On The Books: George Saunders wins Story Prize for 'Tenth of December'
This has been a good awards week for Texans. First Matthew McConaughey snagged the Best Actor Oscar and now Amarillo-native George Saunders has won the $20,000 Story Prize for his short-story collection Tenth of December. “George Saunders offers a vision and version of our world that takes into account the serious menace all around us without denying the absurd pleasures that punctuate life,” the judges said in a statement. The collection has been widely praised since its release in January of last year. The New York Times declared Tenth of December “the best book you’ll read this year.” Saunders was even listed as one of Time’s 100 most influential people in 2013. When he’s not writing, Saunders teaches creative writing at Syracuse University. You can read the title story on The New Yorker website here.
The year’s PEN/Faulker finalists for best fiction writing in 2013 are Daniel Alarcón for At Night We Walk in Circles; Percival Everett for Percival Everett by Virgil Russell; Karen Joy Fowler for We Are All Completely Beside Ourselves; Joan Silber for Fools; and Valerie Trueblood for Search Party: Stories of Rescue. The West Coast must have really brought the heat to fiction writing this year: of the five nominees, three are from California and one is from Seattle. The winner of the $15,000 prize will be announced on April 2nd and the awards ceremony will be held at the Folger Shakespeare Library in Washington DC on May 10th.
The double Booker Prize-winner Hilary Mantel told The Telegraph that the stage adaptations of her bestselling novels Wolf Hall and Bring Up the Bodies will get a run in London with the Royal Shakespearean Company. In the interview she also shared her thoughts on dumbing down your work for readers with a short attention span. “There’s no compromise in my books,” she says. “I always assume my readers are highly intelligent and will give a good quality of attention to books. I don’t talk down or patronise or condescend. If you get the reader to come with you, they will reward you. Speak in your own voice, write as well as you can. Don’t tailor your work to a perceived market. A reader quickly detects condescension.” [Telegraph]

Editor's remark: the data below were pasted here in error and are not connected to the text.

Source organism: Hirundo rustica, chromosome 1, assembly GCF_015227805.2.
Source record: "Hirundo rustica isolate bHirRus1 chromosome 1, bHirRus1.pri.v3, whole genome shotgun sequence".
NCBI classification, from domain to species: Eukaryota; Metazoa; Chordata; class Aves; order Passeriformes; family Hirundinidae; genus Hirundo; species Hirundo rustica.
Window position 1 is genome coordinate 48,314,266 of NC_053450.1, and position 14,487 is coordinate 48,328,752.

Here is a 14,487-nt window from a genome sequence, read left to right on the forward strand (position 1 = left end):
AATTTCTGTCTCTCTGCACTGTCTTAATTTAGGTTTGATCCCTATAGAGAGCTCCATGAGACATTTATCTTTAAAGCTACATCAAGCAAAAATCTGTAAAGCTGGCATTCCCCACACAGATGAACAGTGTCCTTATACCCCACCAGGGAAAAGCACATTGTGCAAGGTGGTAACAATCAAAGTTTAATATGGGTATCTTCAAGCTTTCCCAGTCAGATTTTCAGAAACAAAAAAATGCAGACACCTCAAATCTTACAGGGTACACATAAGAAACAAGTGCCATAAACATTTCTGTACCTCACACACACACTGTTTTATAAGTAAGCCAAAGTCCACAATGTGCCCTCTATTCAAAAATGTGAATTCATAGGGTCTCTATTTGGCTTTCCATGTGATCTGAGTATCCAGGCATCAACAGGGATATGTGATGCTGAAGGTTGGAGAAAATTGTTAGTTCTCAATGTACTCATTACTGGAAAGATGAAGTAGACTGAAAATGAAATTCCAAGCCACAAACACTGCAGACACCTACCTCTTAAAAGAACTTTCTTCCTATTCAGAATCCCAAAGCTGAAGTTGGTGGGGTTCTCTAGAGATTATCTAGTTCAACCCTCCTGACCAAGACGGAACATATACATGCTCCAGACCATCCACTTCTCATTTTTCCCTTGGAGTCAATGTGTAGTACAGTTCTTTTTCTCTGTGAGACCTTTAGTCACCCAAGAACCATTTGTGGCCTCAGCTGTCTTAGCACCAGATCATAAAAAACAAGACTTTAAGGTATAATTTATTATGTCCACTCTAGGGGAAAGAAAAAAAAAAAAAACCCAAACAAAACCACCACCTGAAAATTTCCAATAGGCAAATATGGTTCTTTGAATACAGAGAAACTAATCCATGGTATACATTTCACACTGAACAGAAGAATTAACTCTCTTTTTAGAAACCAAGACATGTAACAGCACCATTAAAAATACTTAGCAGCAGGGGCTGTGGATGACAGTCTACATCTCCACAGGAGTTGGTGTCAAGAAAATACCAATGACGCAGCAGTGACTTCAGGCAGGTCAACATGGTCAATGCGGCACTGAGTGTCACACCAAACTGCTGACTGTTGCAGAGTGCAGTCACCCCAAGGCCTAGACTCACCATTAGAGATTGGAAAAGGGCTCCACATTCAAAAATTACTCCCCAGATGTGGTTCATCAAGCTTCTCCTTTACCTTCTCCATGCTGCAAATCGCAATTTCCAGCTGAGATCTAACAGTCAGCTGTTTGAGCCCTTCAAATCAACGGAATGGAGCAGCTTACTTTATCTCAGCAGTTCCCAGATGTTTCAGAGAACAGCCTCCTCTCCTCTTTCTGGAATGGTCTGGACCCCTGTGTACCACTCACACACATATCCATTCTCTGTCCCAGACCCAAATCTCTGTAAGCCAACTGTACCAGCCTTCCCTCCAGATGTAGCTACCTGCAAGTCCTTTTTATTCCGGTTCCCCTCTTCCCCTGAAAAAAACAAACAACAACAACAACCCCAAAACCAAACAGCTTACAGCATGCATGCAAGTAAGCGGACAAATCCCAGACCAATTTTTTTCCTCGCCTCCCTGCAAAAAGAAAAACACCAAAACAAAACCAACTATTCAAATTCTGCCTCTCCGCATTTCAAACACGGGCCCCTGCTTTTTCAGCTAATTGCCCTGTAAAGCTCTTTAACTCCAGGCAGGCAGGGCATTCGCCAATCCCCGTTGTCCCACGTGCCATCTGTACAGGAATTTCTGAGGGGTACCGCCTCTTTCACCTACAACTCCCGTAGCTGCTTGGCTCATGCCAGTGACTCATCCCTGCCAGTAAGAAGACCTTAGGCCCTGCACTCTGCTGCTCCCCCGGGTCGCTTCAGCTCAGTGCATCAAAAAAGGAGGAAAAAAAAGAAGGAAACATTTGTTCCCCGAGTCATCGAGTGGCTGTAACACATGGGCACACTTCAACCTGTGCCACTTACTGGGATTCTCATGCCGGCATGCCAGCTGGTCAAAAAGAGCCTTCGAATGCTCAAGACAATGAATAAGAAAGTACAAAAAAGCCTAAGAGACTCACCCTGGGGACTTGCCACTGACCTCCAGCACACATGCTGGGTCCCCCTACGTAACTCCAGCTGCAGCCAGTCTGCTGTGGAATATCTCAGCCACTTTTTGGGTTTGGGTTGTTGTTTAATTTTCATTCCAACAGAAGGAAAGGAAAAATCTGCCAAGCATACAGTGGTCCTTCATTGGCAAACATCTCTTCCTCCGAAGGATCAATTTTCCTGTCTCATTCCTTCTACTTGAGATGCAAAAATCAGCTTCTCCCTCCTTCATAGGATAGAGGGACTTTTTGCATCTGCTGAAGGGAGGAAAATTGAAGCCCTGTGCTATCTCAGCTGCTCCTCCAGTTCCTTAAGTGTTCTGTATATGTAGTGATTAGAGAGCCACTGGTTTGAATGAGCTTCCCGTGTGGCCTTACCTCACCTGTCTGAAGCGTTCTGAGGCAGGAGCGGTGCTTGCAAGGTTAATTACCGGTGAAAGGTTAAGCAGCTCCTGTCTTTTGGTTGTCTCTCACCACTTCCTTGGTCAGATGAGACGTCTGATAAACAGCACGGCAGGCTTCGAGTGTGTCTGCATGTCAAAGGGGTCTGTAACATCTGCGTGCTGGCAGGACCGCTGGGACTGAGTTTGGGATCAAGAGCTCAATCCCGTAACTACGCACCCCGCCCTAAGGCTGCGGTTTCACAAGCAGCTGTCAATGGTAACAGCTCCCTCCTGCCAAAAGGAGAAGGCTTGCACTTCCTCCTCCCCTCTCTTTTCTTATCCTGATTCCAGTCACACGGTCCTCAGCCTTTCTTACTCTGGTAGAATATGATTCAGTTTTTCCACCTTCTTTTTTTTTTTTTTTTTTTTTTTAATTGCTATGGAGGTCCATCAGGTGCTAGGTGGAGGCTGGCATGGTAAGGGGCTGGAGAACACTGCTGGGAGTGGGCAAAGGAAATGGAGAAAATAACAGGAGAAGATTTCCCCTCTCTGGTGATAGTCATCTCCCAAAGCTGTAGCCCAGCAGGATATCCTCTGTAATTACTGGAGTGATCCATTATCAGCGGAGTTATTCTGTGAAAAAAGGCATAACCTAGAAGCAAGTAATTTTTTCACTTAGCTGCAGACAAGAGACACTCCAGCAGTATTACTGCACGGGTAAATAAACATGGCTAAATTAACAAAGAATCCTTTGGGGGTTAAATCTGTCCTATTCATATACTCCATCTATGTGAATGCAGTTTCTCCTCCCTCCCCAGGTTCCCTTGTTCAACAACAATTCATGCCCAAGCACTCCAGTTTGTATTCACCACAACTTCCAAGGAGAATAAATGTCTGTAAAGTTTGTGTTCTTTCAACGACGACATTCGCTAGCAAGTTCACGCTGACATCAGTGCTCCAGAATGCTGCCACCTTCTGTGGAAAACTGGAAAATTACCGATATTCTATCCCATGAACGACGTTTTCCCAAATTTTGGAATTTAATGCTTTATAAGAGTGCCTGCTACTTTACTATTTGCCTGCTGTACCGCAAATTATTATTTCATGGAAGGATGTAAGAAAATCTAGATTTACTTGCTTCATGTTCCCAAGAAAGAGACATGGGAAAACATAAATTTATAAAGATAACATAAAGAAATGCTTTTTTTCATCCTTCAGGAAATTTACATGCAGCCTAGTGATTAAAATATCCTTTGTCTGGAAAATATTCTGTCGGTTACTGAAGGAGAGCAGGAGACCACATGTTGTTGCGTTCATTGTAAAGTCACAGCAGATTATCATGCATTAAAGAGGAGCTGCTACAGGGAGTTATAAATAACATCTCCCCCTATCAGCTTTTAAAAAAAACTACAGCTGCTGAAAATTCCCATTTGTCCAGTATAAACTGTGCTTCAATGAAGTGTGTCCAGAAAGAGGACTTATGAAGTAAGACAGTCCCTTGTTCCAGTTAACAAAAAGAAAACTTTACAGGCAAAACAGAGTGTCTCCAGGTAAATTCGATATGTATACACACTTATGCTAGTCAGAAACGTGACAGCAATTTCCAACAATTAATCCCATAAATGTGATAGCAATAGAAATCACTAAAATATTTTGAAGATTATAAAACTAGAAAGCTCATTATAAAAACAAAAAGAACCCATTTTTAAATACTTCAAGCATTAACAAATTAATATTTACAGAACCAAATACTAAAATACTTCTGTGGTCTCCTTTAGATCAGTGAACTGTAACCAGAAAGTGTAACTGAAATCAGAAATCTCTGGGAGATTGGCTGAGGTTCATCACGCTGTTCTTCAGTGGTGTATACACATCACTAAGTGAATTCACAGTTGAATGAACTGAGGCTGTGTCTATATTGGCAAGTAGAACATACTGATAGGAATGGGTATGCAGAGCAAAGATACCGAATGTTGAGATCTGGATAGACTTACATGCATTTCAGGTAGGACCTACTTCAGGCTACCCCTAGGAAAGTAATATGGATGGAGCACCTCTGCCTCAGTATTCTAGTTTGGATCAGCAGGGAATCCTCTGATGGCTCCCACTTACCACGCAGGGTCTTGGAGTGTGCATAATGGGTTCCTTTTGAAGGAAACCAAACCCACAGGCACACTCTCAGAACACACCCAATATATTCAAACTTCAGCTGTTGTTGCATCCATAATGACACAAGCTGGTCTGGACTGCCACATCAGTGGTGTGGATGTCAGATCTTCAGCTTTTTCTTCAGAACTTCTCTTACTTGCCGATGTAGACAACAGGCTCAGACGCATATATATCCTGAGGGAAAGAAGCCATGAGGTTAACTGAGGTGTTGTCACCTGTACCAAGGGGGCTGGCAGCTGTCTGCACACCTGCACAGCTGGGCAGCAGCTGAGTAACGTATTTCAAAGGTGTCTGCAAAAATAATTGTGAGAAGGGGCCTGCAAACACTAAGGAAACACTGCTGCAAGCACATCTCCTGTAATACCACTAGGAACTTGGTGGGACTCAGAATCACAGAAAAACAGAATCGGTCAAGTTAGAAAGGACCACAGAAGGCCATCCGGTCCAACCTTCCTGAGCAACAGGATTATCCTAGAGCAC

Animal Lovers Trigger Warning. Researchers over at the University of Pennsylvania discovered 16th century watercolor illustrations of rockets strapped to cats and doves. Come again? It’s as crazy as it sounds. The book is written by artillery master Franz Helm of Cologne and it’s “filled with strange and terrible imagery, from bombs packed with shrapnel to missile-like explosive devices studded with spikes.” His idea with the cats was that a soldier should “capture a cat from enemy territory, attach a bomb to its back, light the fuse, then hope it runs back home and starts a raging fire.” Helm is like a real life version of Monty Python and the Holy Grail. Fetchez la vache.